Joining a group vs hiking independently

Independent trek

Pros

  • It’s much cheaper.
  • It’s more adventurous.
  • The route is well-marked and easy to follow; distances, names, altitude profiles, etc. you don’t need a guide to show you the way. 
  • In season there are many hikers on the trail even if you walk alone you won’t be lonely.

Cons

  • You have to plan the hike, book campsites, buy food, etc.
  • You’ll be carrying a heavy backpack for a week.
  • Setting a campsite by yourself; pitching tent, cooking, packing/unpacking after a long walking day. We love doing it but for some people, it’s more pain than fun.

Guided hike

Pros

  • Easy – no arrangements, bookings, gear rental etc. your tour company will do everything for you.
  • Walking with a day-pack, your luggage will be transferred from campsite to campsite.
  • No cooking, pitching tent, packing etc.

Cons

  • Quite a bit more expensive.
  • Takes away the adventurous part of the hike.

Suggested tours and activities in Patagonia

If you like hiking and wilderness you might enjoy exploring walking routes in El Chalten, Argentina. There are several day-hikes and multi-day routes that can be done independently.

Cost of the O Circuit, Torres del Paine

Transport – bus Puerto Natales – Torres del Paine  – CLP 20 000/US$25, return. Bus Hotel Las Torres – Laguna Amarga (optional), return – CLP 6000/US$10 (each way paid separately).

Entrance fee – CLP 21 000/US$26 in season, CLP 11 000/US$14 – offseason (May to September). 

Accommodation – campsites – between CLP 5000-13000/US$6-16. Note! There are only two free campsites on the O-trek; Italiano and Paso. Refugios (hostels) cost between US$60 and US$80 per bed. Hotels between US$130 and US$350 for a double room. 

Food – cooking your own food – US$8-10 per day per person; eating at the park restaurants – between CLP 11 000/US$14 and CLP 16 000/US$20 per meal.

Gear rental (optional) – to rent camping gear (tent, sleeping bag, cooking stove etc.) in Puerto Natales will cost you between CLP 13 000/US$16 and CLP 20 000/US$25 pp. per day, depending on what you rent.

Gear rental prices in Puerto Natales

Gear itemRental price, per day in USD
Sleeping bagUS$5
Sleeping matUS$2.5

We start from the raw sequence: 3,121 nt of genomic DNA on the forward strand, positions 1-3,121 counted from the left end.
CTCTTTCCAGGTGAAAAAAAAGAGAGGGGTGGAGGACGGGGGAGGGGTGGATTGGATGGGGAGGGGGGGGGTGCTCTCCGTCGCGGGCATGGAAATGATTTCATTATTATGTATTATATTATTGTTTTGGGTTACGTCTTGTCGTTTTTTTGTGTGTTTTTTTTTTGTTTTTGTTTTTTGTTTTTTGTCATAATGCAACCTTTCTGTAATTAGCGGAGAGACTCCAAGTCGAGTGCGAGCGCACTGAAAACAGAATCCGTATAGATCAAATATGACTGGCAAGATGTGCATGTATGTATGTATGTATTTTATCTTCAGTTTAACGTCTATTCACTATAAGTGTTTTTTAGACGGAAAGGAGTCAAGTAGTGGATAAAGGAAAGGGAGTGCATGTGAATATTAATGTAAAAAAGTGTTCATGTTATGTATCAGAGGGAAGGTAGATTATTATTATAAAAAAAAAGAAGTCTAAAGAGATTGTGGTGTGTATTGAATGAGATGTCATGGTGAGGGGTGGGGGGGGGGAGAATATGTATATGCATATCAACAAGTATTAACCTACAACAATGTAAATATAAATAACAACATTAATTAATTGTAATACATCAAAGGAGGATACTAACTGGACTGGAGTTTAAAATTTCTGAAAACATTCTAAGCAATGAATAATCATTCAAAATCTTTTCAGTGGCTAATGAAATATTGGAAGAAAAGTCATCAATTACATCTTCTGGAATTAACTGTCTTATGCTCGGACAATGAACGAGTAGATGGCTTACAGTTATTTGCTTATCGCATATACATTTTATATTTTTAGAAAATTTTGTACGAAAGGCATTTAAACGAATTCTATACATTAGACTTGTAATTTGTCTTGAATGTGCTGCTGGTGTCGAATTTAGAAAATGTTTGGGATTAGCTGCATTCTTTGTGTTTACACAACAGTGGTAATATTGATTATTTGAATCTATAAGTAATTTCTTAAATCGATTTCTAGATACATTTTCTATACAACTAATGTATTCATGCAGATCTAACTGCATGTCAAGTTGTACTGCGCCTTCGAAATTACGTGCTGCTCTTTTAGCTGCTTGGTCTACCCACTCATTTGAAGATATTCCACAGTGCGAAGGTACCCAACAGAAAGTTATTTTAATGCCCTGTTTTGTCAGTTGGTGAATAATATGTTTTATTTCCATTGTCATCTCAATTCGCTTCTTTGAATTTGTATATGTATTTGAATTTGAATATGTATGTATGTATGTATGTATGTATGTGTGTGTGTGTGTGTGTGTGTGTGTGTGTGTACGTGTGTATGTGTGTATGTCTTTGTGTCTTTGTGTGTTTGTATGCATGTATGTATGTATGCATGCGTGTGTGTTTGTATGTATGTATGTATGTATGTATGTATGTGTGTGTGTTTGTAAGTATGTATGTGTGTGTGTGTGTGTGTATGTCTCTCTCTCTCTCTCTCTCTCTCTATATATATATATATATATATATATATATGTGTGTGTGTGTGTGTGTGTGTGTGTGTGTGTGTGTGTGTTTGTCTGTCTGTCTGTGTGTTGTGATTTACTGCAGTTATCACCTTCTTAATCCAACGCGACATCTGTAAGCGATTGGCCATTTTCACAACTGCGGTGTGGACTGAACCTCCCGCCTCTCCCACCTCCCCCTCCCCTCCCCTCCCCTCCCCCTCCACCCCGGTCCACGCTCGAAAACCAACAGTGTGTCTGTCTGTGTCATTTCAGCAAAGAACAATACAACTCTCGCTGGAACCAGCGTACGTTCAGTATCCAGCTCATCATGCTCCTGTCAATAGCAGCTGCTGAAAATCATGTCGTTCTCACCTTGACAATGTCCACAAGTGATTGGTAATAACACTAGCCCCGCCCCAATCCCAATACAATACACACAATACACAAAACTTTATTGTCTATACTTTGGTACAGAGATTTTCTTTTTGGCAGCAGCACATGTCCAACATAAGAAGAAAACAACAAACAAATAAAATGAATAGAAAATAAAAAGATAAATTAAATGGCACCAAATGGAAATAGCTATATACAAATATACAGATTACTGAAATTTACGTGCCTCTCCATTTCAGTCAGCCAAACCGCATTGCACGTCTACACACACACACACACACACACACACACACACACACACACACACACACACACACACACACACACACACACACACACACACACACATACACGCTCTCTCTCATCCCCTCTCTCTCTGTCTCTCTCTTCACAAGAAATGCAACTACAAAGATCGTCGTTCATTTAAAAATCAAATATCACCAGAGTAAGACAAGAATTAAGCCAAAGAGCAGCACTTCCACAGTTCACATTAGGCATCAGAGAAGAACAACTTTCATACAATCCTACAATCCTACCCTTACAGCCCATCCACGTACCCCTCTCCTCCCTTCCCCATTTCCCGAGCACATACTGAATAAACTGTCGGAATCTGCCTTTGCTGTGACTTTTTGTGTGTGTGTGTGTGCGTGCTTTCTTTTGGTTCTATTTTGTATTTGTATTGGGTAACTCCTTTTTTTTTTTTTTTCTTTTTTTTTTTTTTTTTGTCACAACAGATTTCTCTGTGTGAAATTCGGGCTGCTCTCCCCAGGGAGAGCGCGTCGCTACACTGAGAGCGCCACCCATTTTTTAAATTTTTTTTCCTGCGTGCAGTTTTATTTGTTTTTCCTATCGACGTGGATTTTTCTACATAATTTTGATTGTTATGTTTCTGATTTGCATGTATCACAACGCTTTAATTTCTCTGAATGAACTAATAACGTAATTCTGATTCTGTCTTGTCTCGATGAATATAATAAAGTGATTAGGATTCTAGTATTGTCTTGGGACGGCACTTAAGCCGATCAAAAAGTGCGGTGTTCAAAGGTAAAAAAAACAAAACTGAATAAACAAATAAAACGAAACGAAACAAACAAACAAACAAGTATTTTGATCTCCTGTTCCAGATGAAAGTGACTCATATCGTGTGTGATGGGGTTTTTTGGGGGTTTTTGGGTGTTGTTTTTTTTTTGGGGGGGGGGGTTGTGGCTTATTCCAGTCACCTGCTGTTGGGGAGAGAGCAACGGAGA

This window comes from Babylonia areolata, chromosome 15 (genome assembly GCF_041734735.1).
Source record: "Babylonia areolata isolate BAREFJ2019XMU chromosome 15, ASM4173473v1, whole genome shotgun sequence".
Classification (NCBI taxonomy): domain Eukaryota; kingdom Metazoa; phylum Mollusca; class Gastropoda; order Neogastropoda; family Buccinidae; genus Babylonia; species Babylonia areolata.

2-men tentUS$7
Cooking setUS$6
HeadlampUS$2.5
Trekking polesUS$3.5
Waterproof jacketUS$5
Waterproof pantsUS$3.5
BackpackUS$6
Down jacketUS$4
GlovesUS$2.5

You can rent camping gear (tent, mat, sleeping bag) at the paid campsites in the park but it’s more expensive than in Puerto Natales. To rent camping gear at Vertice Patagonia campsites will cost you per day; tent (2 people) – CLP 20 000/US$25; sleeping bag – CLP 14 000/US$18; sleeping mat  – CLP 5000/US$6. A good thing about renting at campsites is that you don’t carry camping gear from place to place which makes your backpack significantly lighter. 

Guided O circuit tours start at US$2000 per person it includes accommodation (usually more comfortable option e.g. Eco camps or hotels), transportation, guide, park entrance fee, ferry ticket, luggage transfer, all meals, gear (sleeping bag) if needed. It’s quite a bit more expensive than an independent trek but it’s much more comfortable and easy.

Check here the current conversion.

Where to stay before and after the trek

Puerto Natales is probably the best place to be based before and after the trek. It’s the closest town to the park, tourist infrastructure here is quite good – many hotels and hostels, a couple of gear shops, rental places, restaurants, tour companies, and one or two supermarkets. You can get there by bus or hitchhiking from different places in Patagonia.

In Puerto Natales, you can find hotels, hostels, campsites, restaurants, supermarkets, gear rental places, pharmacies, ATMs and an information office.

Places to stay in Puerto Natales

Campsites on the O circuit

Diagram of the campsites on the circuit divided according to what company they belong to
Campsites on the O Circuit according and the companies running them

The campsites on the O-trek belong to three companies; CONAF (the National Forest Corporation) – free campsites – campsites Paso, Italiano, and Torres (closed for 2019/2020 season); Vertice Patagonia – paid campsites – Dickson, Los Perros, Grey, and Paine Grande; Fantástico Sur – paid campsites – Serron, Las Torres, Los Cuernos, Frances and Chileno.